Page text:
The town is located on the M5 highway, which connects Damascus to Aleppo. Today it is semi-deserted, but has a high symbolic and strategic value. The militiamen who controlled it fled. UN estimates speak of at least 358 thousand people who fled since December to avoid armed clashes. Fears about an escalation of the "humanitarian catastrophe".
Damascus (AsiaNews / Agencies) - Syrian security forces have regained control of a semi-deserted town, but of high symbolic value and great strategic importance, in the western sector of the country, along the highway that connects Aleppo to Hama.
The announcement came yesterday from official state media that "the army has taken over much of the Maaret al-Numan neighborhoods" and the military is now clearing the area of anti-personnel mines and other threats left by militants on the run.
The military loyal to the Damascus government are "for the first time in eight years" inside the town in the northwestern province of Idlib, the last stronghold of the anti-Assad rebels supported by Turkey. According to reports from the London-based NGO Syrian Observatory for Human Rights, most of the militiamen and jihadists had already fled earlier with the first attacks carried out by the loyalist army.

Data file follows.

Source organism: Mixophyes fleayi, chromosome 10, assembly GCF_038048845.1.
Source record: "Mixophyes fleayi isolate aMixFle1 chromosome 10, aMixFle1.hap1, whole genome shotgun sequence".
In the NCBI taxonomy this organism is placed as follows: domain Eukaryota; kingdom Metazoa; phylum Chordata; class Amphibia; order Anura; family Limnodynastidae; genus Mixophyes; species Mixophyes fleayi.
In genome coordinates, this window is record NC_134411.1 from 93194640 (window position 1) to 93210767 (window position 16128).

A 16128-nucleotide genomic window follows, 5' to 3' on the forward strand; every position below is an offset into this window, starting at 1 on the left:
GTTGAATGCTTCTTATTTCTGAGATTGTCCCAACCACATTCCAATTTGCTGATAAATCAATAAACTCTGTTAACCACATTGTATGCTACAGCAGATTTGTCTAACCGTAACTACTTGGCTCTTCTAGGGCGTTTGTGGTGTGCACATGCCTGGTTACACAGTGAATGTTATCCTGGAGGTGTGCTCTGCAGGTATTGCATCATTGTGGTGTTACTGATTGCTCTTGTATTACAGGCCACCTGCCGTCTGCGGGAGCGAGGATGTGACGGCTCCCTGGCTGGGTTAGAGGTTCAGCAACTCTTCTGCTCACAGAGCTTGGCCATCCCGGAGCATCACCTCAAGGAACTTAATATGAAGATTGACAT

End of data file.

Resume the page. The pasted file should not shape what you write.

Maaret al-Numan is located on the M5 highway that connects Damascus to Aleppo, once the economic and commercial capital of Syria. The road is considered fundamental by the government to be able to re-establish ties with Aleppo and revive the country's economy. It is the second most important urban center in the Idlib province and is under the control of the rebels in 2012; the Syrian army already controls 25 countries and villages in the area.
The attack is part of the broader offensive launched by the Syrian army, with the support of the Russian ally, in the north-west of the country in a sector dominated by the Islamic extremist group Hayat Tahrir al Sham. According to the United Nations, at least 358 thousand people have left their homes since last December to escape armed clashes.
In the Idlib region there were (before the war) at least three million people; of these, half now live in internally displaced persons in other areas of the country. Maaret al-Numan was one of the first towns in the region to embrace the revolt against President Bashar al-Assad in spring 2011. According to Misty Buswell, of the International Relief Committee, a further escalation will help aggravate a "humanitarian catastrophe already in place ”, while Turkey is ready to respond if its posts in the area are hit.